Training: Why power measurement is important
By Nik Cook, Cycling Plus | Monday, January 4, 2010 4.00pm
There’s a reason all pros measure, analyse and moderate their training with power meters, and not just the heart rate monitors that we can all easily afford – they are the undisputed, most objective measure of real rider output.
According to former pro Hunter Allen, now a top coach and co-author of Training and Racing with a Power Meter, “Power is an absolute number, a direct determinant of performance velocity. Heart rate is just a response, where you don’t know if the road conditions, a dog chasing you or a mad lorry driver gave the heart rate that was logged.”
For example, a rider could go out one day and ride a 60-minute effort in his heart rate zone three with an average power output of 250W. The next week he does the ‘same’ session based on his heart rate but his average power output drops to 220W. This could be due to increased fatigue or even impending illness but the key fact is that, without power data, he’d have no knowledge of this drop in training quality or the effect his training was having on his performance.
Although power meters are expensive, it’s actually the amateur improver who is likely to get the most value out of training with them. “Your average, time-pressed rider stands to gain so much more, because using a power meter means that the few hours he has for training will be more measurable, better quality and therefore effective,” says Allen.
The immediacy and indisputable nature of the data they produce also means that power meters are great for riders who want to experiment with riding position, cadence and aerodynamics to ﬁnd extra performance – without resorting to the unlikely alternatives such as windtunnels and experts to the stars.
As with heart rate-based training, power training is performed using a series of personalised training zones corresponding to differing levels of intensity. These zones are calculated from a ‘magic number’ known as your functional threshold power (FTP). FTP equates to lactate threshold (LT) and anaerobic threshold (AT), and is the intensity level at which lactate starts to accumulate in the body or that things begin to hurt!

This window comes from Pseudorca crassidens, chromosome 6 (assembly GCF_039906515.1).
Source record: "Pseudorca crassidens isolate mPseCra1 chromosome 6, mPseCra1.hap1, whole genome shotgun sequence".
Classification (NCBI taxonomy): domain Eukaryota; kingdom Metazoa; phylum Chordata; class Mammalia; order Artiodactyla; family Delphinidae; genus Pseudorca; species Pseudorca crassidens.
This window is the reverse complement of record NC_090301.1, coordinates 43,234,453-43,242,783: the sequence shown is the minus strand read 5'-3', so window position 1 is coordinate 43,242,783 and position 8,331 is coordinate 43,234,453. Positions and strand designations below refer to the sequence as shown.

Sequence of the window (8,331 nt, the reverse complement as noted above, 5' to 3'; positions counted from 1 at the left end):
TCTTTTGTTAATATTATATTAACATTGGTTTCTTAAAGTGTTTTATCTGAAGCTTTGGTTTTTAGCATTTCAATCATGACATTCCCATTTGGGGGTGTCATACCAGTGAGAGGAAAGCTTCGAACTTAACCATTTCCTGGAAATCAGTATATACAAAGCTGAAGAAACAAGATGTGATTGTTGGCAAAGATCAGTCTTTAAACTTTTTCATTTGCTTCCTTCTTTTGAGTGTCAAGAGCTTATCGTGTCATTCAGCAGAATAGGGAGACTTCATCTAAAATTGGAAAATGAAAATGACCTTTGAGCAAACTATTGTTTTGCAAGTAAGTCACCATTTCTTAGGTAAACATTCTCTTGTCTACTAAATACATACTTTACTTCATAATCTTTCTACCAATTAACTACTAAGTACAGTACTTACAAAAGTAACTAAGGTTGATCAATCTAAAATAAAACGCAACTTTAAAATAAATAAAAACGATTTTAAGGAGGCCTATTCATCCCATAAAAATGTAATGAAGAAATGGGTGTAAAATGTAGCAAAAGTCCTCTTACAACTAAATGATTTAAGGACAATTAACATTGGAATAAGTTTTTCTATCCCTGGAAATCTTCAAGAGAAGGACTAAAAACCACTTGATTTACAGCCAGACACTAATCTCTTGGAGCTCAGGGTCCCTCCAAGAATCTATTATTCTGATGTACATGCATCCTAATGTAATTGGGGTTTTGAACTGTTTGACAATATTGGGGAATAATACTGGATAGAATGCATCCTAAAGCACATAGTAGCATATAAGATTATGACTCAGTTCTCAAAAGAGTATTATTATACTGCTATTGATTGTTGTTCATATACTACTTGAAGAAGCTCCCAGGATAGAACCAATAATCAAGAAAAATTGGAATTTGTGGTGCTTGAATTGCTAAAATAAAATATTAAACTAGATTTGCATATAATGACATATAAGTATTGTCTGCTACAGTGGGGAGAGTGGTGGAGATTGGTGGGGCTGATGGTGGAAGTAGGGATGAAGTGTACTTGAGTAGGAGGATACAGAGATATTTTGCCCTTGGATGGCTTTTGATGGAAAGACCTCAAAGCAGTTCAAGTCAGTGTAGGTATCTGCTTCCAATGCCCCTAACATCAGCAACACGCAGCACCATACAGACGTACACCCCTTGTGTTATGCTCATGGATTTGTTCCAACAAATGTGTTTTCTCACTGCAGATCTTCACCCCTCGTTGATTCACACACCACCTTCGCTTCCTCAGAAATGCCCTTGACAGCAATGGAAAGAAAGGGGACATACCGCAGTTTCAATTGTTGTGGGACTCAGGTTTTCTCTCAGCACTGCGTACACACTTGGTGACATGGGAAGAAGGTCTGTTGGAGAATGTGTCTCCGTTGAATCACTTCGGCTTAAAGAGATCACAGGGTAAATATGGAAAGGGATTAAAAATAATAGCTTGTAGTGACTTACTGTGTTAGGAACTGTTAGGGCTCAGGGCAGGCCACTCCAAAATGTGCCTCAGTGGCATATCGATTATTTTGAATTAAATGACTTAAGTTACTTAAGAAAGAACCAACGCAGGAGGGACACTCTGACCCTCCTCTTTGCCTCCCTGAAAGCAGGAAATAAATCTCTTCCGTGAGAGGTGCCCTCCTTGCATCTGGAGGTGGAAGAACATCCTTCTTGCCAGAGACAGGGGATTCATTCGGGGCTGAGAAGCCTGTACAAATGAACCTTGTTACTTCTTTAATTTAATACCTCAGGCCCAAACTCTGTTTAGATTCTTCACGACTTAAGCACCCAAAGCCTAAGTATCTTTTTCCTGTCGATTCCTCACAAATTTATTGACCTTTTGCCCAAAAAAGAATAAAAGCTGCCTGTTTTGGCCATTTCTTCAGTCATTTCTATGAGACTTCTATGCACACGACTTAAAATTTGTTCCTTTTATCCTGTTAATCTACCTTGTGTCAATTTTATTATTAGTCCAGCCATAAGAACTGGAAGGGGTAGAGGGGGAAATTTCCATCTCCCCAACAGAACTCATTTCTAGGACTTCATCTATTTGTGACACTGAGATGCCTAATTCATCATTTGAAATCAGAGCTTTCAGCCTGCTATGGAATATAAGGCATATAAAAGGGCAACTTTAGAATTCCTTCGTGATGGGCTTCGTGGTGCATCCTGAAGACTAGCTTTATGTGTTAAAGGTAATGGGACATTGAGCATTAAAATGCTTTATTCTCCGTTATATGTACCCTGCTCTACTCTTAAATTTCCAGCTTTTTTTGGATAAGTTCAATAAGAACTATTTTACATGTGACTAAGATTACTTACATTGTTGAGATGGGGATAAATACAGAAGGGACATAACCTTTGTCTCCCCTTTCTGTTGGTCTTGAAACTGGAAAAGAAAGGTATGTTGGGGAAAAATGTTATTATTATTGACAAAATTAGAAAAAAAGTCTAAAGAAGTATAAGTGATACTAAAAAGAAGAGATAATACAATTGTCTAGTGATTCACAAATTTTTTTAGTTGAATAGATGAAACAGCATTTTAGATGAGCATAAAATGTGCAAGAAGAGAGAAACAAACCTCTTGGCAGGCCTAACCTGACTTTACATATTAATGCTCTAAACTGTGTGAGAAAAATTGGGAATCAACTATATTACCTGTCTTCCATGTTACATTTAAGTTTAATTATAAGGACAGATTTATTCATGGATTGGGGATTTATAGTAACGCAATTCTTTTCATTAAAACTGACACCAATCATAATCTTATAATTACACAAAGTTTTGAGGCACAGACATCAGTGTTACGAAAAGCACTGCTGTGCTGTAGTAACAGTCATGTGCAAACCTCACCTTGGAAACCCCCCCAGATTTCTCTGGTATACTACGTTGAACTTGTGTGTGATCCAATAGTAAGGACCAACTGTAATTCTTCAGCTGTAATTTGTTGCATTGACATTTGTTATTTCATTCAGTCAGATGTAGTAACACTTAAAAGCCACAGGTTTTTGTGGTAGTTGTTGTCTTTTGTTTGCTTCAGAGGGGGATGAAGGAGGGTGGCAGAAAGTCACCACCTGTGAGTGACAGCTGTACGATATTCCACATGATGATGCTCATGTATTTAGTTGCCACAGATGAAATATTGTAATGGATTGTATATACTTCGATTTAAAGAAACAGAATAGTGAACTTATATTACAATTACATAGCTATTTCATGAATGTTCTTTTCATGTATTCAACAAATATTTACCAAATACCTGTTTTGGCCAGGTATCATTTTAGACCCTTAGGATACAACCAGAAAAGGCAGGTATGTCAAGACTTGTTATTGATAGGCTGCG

Your FTP can be deduced from ride data or by more formal testing usually involving a maximal sustained effort over a period of either 20 or 60 minutes. This gives you a number that equates approximately to a 25-mile time trial effort or, in more descriptive language, horrible but bearable pain.
Training zones are worked out as a percentage of FTP. For example, at the bottom end, zone one active recovery/easy spinning would be less than 55 percent of FTP; mid-range zone three ‘tempo’ riding is 76-90 percent; and high-end 30-second to three-minute zone six efforts to raise anaerobic capacity, 121-150 percent.
By knowing your zones you can train different aspects of your physiology, identify and address potential weaknesses and accurately gauge efforts in training and racing.
Ways to measure your power
Cost: From £875 for just the cranks, or from £1,600 for complete entry-level unit (www.srm.de)
How it works: Uses strain gauges within the crank unit
Info: SRM’s power meter systems have been around the longest and are still the ‘gold standard’ against which others are compared. The head unit is a bit bulky, but SRMs will ‘talk’ to the über bike computer Garmin Edge 705 instead. But with the entry-level model – which comes fitted to FSA’s Gossamer crankset – costing almost £1,600, you’ve got to be sure it’s right for you.
2 CycleOps Powertap
Cost: From £539 for just the hub with wireless transmission, up to about £1,260 for hub built onto Mavic wheel, with head unit and HR strap (www.saris.com)
How it works: Uses hub-based strain gauges
Info: The wheel is as easy to swap between bikes as any rear wheel and the price is considerably lower than its SRM rival. The head unit is a bit small and can only display three lines of data at a time but the latest units also ‘talk’ to Garmin’s Edge 705.
3 Polar CS600x with Power
Cost: From £418 for power sensor, speed sensor, HR monitor and head unit (www.polar.fi)
How it works: Sensor mounted on chainstay determines power from chain vibration
Info: The upside is clearly the more affordable price for the huge benefits of riding with power but the real cost is how complicated and therefore one-bike-specific the system is to fit. The head unit buttons are a bit fiddly too, and the sensors can be somewhat sensitive to knocks.
CycleOps PowerBeam Pro
Cost: From £900 including HR, cadence sensors and head unit (www.saris.com)
How it works: PowerTap technology in a static trainer
Info: Using it at its simplest, just punch in the power you want to ride at (30-1000+ watts) and the extremely robust and smooth running unit constantly adjusts to hold you there.
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